Long-term Outcome of External Tibial Derotation Osteotomies in Children With Cerebral Palsy

Long-term Outcome of External Tibial Derotation Osteotomies in Children With Cerebral Palsy Background:Internal tibial torsion (ITT) is a common boney deformity in children with cerebral palsy (CP). The current recommended treatment is tibial derotation osteotomy (TDO) to improve gait biomechanics. Satisfactory short-term results after TDO have been reported but long-term results have not been studied. The purpose of this study was to evaluate the long-term outcome after external TDO performed to correct ITT in ambulatory children with CP.Methods:Following IRB approval, gait kinematics and passive range of motion measurements were retrospectively evaluated in children with spastic CP who underwent TDO due to ITT comparing preoperative (E0), short-term postoperative (E1; 1 to 3 y post), and long-term postoperative (E2; >5 y post) results. Limbs were categorized as corrected, undercorrected, or overcorrected at both E1 and E2, by comparing the subjects mean tibial rotation (MTR) in gait to a group of typically developing children. Age at surgery, preop MTR (at E0), preop gait velocity (at E0), gross motor function classification system score, and foot deformity were evaluated to determine their influence on long-term results.Results:The study sample consisted of 36 legs (with E0 and E2) and 17 legs (with E0, E1, and E2). The mean age at surgery was 7.4±2.8 (range, 4 to 16.6) years. Comparing the changes over time, kinematic MTR improved from 17±11 degrees initially (E0) to −10±14 degrees short term (E1) and progressed to −23±13 degrees long term (E2) (P<0.05 E0/E1/E2; internal rotation is positive). At E2, 16 legs (44%) were found to be in the kinematic corrected group and 20 legs (56%) in the kinematic overcorrected group. There were no significant differences between the corrected and overcorrected groups of children in respect to age of surgery, gross motor function classification system, E0 MTR, gait velocity, or foot deformity.Conclusions:Although external TDO is an accepted form of treatment in children with CP, in the long term a tendency to move into external tibial torsion is common. Therefore, caution is warranted with children who initially present with ITT to avoid overcorrection.Level of Evidence:Level IV—therapeutic study. http://www.deepdyve.com/assets/images/DeepDyve-Logo-lg.png Journal of Pediatric Orthopaedics Wolters Kluwer Health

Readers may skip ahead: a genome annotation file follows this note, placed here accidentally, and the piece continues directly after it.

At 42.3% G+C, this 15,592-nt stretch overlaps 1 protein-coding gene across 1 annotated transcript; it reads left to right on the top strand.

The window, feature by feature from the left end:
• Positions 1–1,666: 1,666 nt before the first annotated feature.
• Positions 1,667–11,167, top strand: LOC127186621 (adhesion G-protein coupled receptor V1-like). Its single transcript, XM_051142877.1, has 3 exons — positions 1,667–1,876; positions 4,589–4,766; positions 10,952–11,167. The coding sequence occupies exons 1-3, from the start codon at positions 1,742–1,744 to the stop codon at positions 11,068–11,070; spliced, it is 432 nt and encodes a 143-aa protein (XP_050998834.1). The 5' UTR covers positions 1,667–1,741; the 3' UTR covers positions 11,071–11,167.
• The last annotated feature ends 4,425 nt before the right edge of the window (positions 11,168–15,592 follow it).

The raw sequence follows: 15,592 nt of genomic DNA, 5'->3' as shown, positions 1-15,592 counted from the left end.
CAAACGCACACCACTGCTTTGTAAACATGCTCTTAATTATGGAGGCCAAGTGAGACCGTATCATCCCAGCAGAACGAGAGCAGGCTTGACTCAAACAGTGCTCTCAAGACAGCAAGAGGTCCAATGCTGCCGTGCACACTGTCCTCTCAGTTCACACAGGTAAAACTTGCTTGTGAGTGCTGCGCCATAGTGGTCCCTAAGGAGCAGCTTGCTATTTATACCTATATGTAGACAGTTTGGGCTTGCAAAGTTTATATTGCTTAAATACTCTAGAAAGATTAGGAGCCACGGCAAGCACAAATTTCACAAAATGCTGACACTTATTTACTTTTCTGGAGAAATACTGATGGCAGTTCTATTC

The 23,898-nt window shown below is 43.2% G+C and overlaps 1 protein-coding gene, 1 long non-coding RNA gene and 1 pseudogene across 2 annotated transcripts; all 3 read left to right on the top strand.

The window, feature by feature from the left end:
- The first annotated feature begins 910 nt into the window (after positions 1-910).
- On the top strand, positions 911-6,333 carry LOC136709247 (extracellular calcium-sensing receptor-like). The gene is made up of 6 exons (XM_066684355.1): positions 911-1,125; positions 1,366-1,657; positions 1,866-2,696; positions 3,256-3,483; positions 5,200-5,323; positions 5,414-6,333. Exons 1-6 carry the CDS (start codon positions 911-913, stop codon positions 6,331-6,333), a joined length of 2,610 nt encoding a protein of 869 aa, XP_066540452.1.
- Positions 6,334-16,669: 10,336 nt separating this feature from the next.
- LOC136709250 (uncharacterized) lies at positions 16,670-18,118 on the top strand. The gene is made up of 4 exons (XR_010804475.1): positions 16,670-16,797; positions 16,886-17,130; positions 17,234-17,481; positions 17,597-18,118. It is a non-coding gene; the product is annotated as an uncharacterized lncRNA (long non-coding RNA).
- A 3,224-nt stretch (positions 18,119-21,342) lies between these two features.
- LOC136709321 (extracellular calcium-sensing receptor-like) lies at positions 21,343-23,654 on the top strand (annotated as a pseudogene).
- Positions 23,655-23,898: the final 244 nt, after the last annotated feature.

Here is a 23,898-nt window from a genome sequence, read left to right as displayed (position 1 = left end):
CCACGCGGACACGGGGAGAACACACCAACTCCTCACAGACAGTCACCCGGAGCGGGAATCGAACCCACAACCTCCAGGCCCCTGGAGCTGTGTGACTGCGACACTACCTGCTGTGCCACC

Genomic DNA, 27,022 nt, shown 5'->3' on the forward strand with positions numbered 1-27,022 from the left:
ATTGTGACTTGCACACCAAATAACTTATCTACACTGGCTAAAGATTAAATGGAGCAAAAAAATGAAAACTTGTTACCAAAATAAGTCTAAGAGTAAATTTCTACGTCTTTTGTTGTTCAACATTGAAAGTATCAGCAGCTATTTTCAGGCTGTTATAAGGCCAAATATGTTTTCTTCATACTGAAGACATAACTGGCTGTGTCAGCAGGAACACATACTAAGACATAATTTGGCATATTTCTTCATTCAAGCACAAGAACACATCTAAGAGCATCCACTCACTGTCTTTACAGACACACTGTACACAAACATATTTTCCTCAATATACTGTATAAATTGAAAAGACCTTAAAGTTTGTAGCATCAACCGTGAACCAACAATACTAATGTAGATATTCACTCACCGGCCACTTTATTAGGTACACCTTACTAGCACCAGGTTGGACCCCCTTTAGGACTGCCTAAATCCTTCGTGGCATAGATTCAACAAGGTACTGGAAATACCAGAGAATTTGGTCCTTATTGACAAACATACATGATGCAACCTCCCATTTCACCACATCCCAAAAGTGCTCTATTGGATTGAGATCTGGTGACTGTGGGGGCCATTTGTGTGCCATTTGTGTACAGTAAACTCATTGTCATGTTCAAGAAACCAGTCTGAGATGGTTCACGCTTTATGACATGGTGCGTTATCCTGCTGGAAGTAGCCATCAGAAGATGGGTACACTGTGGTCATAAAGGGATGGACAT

Long-term Outcome of External Tibial Derotation Osteotomies in Children With Cerebral Palsy

Loading next page...
 
/lp/wolters-kluwer-health/long-term-outcome-of-external-tibial-derotation-osteotomies-in-qpQRAFfykG
Publisher
Wolters Kluwer Health
Copyright
Copyright © 2015 Wolters Kluwer Health, Inc. All rights reserved.
ISSN
0271-6798
eISSN
1539-2570
D.O.I.
10.1097/BPO.0000000000000672
Publisher site
See Article on Publisher Site

Abstract